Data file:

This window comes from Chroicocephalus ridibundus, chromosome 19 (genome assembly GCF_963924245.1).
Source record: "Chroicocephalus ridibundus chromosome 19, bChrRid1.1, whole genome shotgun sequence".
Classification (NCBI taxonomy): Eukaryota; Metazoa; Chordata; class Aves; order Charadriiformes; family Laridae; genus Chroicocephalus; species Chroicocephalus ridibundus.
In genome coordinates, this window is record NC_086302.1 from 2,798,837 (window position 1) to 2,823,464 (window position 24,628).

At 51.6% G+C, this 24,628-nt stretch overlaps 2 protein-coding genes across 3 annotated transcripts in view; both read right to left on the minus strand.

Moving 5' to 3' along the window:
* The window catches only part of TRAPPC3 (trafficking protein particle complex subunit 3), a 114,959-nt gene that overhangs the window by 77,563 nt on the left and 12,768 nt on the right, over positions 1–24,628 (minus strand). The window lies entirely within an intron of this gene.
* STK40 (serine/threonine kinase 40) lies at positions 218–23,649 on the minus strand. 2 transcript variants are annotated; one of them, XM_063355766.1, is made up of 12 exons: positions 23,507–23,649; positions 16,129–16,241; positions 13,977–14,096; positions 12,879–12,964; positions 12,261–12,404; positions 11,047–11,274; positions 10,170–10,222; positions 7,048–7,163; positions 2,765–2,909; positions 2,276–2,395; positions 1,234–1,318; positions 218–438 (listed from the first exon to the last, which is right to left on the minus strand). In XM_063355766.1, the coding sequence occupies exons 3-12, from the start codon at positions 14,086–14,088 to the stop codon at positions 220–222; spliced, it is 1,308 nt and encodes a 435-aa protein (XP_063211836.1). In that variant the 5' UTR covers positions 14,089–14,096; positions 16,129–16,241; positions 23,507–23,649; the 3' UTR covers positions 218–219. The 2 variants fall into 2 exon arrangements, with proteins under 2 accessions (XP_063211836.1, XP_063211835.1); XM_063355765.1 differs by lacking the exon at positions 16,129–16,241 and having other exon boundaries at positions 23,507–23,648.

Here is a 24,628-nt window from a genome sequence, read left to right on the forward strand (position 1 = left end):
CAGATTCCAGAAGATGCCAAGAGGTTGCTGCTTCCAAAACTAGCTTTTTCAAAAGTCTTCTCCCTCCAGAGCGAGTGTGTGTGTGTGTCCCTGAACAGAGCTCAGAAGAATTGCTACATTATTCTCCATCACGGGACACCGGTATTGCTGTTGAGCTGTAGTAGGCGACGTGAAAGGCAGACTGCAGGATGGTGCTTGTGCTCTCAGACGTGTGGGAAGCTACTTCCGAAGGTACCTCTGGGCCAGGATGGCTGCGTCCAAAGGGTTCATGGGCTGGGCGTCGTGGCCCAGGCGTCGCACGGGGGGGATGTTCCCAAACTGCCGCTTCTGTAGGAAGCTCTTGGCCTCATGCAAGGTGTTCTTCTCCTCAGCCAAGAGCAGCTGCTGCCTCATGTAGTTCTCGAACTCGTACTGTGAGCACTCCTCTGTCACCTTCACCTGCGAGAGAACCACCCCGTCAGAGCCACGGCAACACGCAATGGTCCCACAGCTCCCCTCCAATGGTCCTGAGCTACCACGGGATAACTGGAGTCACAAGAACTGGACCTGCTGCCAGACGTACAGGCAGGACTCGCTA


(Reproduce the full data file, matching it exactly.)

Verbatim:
This window comes from Chroicocephalus ridibundus, chromosome 19 (genome assembly GCF_963924245.1).
Source record: "Chroicocephalus ridibundus chromosome 19, bChrRid1.1, whole genome shotgun sequence".
Classification (NCBI taxonomy): Eukaryota; Metazoa; Chordata; class Aves; order Charadriiformes; family Laridae; genus Chroicocephalus; species Chroicocephalus ridibundus.
In genome coordinates, this window is record NC_086302.1 from 2,798,837 (window position 1) to 2,823,464 (window position 24,628).

At 51.6% G+C, this 24,628-nt stretch overlaps 2 protein-coding genes across 3 annotated transcripts in view; both read right to left on the minus strand.

Moving 5' to 3' along the window:
* The window catches only part of TRAPPC3 (trafficking protein particle complex subunit 3), a 114,959-nt gene that overhangs the window by 77,563 nt on the left and 12,768 nt on the right, over positions 1–24,628 (minus strand). The window lies entirely within an intron of this gene.
* STK40 (serine/threonine kinase 40) lies at positions 218–23,649 on the minus strand. 2 transcript variants are annotated; one of them, XM_063355766.1, is made up of 12 exons: positions 23,507–23,649; positions 16,129–16,241; positions 13,977–14,096; positions 12,879–12,964; positions 12,261–12,404; positions 11,047–11,274; positions 10,170–10,222; positions 7,048–7,163; positions 2,765–2,909; positions 2,276–2,395; positions 1,234–1,318; positions 218–438 (listed from the first exon to the last, which is right to left on the minus strand). In XM_063355766.1, the coding sequence occupies exons 3-12, from the start codon at positions 14,086–14,088 to the stop codon at positions 220–222; spliced, it is 1,308 nt and encodes a 435-aa protein (XP_063211836.1). In that variant the 5' UTR covers positions 14,089–14,096; positions 16,129–16,241; positions 23,507–23,649; the 3' UTR covers positions 218–219. The 2 variants fall into 2 exon arrangements, with proteins under 2 accessions (XP_063211836.1, XP_063211835.1); XM_063355765.1 differs by lacking the exon at positions 16,129–16,241 and having other exon boundaries at positions 23,507–23,648.

Here is a 24,628-nt window from a genome sequence, read left to right on the forward strand (position 1 = left end):
CAGATTCCAGAAGATGCCAAGAGGTTGCTGCTTCCAAAACTAGCTTTTTCAAAAGTCTTCTCCCTCCAGAGCGAGTGTGTGTGTGTGTCCCTGAACAGAGCTCAGAAGAATTGCTACATTATTCTCCATCACGGGACACCGGTATTGCTGTTGAGCTGTAGTAGGCGACGTGAAAGGCAGACTGCAGGATGGTGCTTGTGCTCTCAGACGTGTGGGAAGCTACTTCCGAAGGTACCTCTGGGCCAGGATGGCTGCGTCCAAAGGGTTCATGGGCTGGGCGTCGTGGCCCAGGCGTCGCACGGGGGGGATGTTCCCAAACTGCCGCTTCTGTAGGAAGCTCTTGGCCTCATGCAAGGTGTTCTTCTCCTCAGCCAAGAGCAGCTGCTGCCTCATGTAGTTCTCGAACTCGTACTGTGAGCACTCCTCTGTCACCTTCACCTGCGAGAGAACCACCCCGTCAGAGCCACGGCAACACGCAATGGTCCCACAGCTCCCCTCCAATGGTCCTGAGCTACCACGGGATAACTGGAGTCACAAGAACTGGACCTGCTGCCAGACGTACAGGCAGGACTCGCTA